What we make clear is that they can trust us and they need to. If they seem like they may be the type who micro manage everything then we simply tell them were not the right fit.

Now rewind a couple of years when we were charging very little. The budget brides will always want to totally control the whole movie, they dont trust you. We also used to ask them too many questions and the whole production ended up being a confusing mess where we included everything, they had nothing to complain about but it just never made sense. It was like one massive braindump.

Anyone ever watched that episode of the Simpsons where Homer found his long lost brother Herb. Herb asked homer to design a car. It had a seperate bubble for the kids and all sorts of other cool feature. It sounded great. But the end result was a mashed up mess of crazyness. Thats what happens when brides govern every aspect of a production. It looks nice, it has nothing to complain about but somehow just doesnt feel right.

On the subject of a guide for them. We thought about it. Used to have pages we went over but they forget before theyve finished talking to you and they forget on the day so we now keep it simple. No chewing gum and turn your phone off OFF, not silent off. Thats the one thing that can ruin a good shot :) anything else we need we just deal with on the day as half your list may never arise.
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Old May 17th, 2011, 09:26 AM   #13
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Re: Customer Guide...

I don't have an actual questionaire like Philip but during the signup I do spend around a hour with the couple and have my own "spec sheet" so I can make not only notes but also offer suggestions. However if the bride is super-organised then all I do is confirm some timings to fit her already "perfected" schedule but quite often I have brides who say to me "we haven't done this before" (duhhh!!!) and ask for advice from other weddings I have been to and how other brides have organised their receptions.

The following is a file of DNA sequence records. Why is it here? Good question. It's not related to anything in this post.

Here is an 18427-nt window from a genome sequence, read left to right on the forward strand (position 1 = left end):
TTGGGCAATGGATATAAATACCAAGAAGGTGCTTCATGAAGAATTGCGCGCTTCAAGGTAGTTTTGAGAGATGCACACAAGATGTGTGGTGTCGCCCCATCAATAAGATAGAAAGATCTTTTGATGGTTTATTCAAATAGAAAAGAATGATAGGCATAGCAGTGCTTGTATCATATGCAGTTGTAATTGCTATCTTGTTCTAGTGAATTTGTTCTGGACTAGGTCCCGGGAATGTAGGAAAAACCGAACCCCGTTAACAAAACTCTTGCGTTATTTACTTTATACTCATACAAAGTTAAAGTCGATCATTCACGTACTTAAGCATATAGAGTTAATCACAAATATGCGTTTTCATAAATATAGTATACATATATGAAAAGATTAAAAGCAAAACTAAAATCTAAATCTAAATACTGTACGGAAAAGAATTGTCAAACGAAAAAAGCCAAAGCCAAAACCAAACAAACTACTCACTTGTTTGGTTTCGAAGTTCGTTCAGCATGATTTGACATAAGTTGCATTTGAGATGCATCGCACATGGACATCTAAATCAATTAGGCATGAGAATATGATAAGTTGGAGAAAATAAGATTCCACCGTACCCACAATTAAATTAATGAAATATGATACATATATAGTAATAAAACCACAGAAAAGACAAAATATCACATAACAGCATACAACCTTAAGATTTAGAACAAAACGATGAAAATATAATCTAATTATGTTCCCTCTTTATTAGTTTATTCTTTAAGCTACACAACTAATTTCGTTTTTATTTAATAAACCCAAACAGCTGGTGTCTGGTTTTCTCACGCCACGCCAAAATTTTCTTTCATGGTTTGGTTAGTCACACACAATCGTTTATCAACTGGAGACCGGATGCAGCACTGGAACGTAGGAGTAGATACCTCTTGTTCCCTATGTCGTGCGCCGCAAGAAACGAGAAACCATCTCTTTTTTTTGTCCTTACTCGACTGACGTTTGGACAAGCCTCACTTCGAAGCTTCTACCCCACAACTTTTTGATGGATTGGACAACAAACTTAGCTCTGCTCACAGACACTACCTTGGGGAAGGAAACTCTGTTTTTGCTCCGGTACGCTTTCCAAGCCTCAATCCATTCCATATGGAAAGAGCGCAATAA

Bear in mind that most of my brides will contact me "to book" so I don't have to convince them to hire me but they do like to pick my brains for ideas. When it comes to my "verbal questionaire" I just fill in the details as we are chatting.

Chris
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Old May 17th, 2011, 01:26 PM   #14
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Re: Customer Guide...

Wow, I wasn't expecting such a wide range of replies.

Thanks all...

I'm just starting out, but have experience of doing wedding photo's from 5/6 years ago, and I found the customers to be a nightmare - and looking over these forums it seems the same stupid complaints and expectations are still around.

Just trying to make life a little easier for myself :)
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Old May 17th, 2011, 02:28 PM   #15
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Re: Customer Guide...

Quote:
Originally Posted by Philip Howells View Post
we have a 17 page questionnaire which we ask them to fill in three months before their wedding and collect from them a month before. We believe it's the reason that despite our generous terms about changes over 80% of our programmes are approved at first showing ie require no changes.
I'm all for different approaches in business, but wow, a 17-page questionnaire seems like total overkill to me. I know if I was a groom and a vendor sent me a 17-page questionnaire I'd be pretty annoyed. I'm pretty sure my wife would feel the same way. And you still sometimes have to make changes after your 'first showing'?

Not saying our way is the only way, but we don't send out a 17-page questionnaire and we've NEVER had to make a single change to ANY of our films over the past 8 years. In fact, we don't even do a 'first showing', which in my opinion sets up the couple to think they should make changes. We just deliver the final product with confidence and don't do a screening of any sort.